Thank you ever so much.


            As my friend Ron Crocker would say: Good-bye. I love you.

Friday, January 19, 2018

The Call of Duty

           There will be no sermon this week, since I will be traveling to New York City.  However, I offer this personal essay instead.

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            Peter Morgan, creator and screenwriter for the Netflix series, The Crown, was interviewed recently on Fresh Air by Dave Davies.  The interview was a fascinating look inside a program which has captured a sizeable following in its first two seasons.

            Actress Claire Foy plays the young Queen Elizabeth. Her life takes a sudden turn when she, as Princess Elizabeth, learns of her father’s death and her ascension to the throne.  The series, thus far, has plotted the early years of her reign – basically, 1952 through 1964.

            The series is, of course, “informed speculation” of what transpires in the royal family, since no member of that family would speak to outsiders of the dynamics within the palace.  Morgan, the creator, has a team of researchers which seeks all the bits of information they can find, from historical records, royal archives, and people who were close to the events themselves.

            Many of the episodes focus on the dilemmas which the young queen faces as her reign moves through personal and public trials.  Royal decorum and precedent restrict what the sovereign can do and say in specific circumstances.  So, we see, in the program, the internal and external turmoil which weighs heavy on the Queen (“Uneasy lies the head that wears the crown.” William Shakespeare, King Henry the Fourth).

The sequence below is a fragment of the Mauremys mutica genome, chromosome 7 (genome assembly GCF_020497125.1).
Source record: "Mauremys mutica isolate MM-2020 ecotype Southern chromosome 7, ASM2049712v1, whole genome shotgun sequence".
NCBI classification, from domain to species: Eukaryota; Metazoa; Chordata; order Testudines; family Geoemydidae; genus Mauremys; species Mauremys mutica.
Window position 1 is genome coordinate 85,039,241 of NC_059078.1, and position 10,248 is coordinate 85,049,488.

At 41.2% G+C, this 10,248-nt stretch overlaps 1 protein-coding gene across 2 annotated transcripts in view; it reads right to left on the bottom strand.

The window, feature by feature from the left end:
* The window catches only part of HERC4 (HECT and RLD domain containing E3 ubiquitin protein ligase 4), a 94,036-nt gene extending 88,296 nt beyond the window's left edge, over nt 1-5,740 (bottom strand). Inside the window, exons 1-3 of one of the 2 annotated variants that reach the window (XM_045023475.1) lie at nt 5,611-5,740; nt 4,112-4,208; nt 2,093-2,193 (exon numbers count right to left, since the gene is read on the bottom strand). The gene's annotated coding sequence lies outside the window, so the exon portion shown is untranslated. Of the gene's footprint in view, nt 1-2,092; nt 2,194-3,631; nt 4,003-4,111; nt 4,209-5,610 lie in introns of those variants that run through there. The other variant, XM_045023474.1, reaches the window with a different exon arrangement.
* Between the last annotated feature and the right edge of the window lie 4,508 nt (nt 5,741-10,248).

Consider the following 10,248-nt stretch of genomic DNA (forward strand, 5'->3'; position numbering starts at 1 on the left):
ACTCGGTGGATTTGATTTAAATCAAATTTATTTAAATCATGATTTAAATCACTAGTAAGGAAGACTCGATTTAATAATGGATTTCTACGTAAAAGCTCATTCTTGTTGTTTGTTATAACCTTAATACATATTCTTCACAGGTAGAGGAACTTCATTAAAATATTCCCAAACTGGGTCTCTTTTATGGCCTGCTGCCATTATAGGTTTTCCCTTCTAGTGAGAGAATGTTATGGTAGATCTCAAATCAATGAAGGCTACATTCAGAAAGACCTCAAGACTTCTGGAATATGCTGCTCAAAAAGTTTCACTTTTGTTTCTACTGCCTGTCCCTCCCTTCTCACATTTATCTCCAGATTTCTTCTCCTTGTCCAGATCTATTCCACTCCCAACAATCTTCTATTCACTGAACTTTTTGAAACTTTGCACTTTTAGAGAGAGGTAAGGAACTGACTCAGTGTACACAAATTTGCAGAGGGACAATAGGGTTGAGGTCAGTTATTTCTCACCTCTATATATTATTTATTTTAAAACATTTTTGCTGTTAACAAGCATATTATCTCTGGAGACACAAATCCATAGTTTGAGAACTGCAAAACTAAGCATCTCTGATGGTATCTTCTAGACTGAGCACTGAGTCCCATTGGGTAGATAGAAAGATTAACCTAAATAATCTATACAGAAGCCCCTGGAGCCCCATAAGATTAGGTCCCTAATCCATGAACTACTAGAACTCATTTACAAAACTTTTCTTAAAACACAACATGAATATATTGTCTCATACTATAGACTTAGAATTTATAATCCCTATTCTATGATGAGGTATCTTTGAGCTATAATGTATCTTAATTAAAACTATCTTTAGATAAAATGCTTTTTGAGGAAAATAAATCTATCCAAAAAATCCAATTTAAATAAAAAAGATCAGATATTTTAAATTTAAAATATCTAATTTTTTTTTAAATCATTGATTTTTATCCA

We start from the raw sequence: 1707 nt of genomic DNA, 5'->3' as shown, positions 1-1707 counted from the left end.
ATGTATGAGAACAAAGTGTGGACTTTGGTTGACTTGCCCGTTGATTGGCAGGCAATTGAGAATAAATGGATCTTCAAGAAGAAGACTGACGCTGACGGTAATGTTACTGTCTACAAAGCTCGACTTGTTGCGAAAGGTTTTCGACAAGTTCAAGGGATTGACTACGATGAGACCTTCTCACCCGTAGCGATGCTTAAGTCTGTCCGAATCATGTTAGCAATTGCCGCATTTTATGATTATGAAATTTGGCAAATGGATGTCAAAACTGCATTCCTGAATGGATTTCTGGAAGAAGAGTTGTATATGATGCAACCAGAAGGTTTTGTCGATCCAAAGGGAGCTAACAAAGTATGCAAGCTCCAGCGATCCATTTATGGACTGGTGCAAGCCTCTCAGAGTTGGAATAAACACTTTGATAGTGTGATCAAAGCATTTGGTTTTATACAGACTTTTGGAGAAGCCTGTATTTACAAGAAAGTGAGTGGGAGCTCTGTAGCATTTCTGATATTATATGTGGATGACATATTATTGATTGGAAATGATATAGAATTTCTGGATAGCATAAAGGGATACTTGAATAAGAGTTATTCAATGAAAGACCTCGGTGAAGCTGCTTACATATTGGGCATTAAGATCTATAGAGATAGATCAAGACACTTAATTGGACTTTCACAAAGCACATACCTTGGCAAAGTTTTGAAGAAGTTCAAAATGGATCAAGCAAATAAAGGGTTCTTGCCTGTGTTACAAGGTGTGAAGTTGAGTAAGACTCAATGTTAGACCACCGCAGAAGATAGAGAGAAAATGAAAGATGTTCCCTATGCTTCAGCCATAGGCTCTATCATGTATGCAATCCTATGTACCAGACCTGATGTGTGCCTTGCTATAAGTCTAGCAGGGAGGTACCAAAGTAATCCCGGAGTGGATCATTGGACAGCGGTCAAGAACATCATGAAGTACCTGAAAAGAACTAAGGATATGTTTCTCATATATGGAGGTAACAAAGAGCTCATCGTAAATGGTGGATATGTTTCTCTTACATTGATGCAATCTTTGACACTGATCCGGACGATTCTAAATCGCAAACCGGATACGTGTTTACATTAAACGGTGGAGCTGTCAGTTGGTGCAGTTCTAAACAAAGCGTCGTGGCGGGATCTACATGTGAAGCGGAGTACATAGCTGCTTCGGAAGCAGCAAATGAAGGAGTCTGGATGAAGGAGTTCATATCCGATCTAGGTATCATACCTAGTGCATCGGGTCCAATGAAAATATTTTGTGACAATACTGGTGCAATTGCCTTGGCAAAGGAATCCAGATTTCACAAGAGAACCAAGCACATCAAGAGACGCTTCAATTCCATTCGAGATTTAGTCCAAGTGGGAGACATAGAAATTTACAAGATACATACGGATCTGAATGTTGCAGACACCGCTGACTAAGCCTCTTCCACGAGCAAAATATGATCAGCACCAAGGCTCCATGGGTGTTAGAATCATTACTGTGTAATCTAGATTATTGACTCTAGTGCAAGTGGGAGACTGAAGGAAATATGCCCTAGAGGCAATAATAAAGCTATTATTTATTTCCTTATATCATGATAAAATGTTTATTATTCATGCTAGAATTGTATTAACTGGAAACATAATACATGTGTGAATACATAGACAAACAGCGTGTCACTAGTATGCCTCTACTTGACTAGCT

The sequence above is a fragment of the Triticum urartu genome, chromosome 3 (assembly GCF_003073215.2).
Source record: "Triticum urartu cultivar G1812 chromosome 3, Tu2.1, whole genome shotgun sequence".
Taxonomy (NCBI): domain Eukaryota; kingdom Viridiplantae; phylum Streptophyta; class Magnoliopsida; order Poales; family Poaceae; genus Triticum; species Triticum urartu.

Davies, Morgan’s interviewer, posed a question which assumed that Elizabeth would have preferred a quiet, country life, outside of public life.  The question acknowledged that Elizabeth’s life would have been much more simple and uncomplicated if she had not been Queen.

            Morgan responded by saying that his opinion is that life would have been more simple for Elizabeth, who he describes as shy and modest and not desiring the limelight.  He added to that sentence: “But that says nothing about her sense of duty… In a sense, you never hear people talk about duty.”

            Duty.  It is a potent word – and an important one in the life of Elizabeth II.  I recall the Bishop under whom I served as Canon to the Ordinary for 14 years mentioning duty repeatedly during a series of presentations he offered around the Diocese of Mississippi in 2001 and 2002.  Duncan Gray III spoke of his father’s generation as being strongly motivated by a sense of duty.  Thus, we had their responses and historic actions during World War II, along with their Herculean efforts to build a strong, prosperous, just, and safe institutions. Hence, the Greatest Generation.

            My father taught me those same lessons.  Late in his life, I thanked him for inculcating in me a strong sense of personal ethics.  He was typical of his generation in response: modesty. Much later, after reflecting on the Morgan interview, I realized what he had actually bequeathed to me was a strong sense of duty.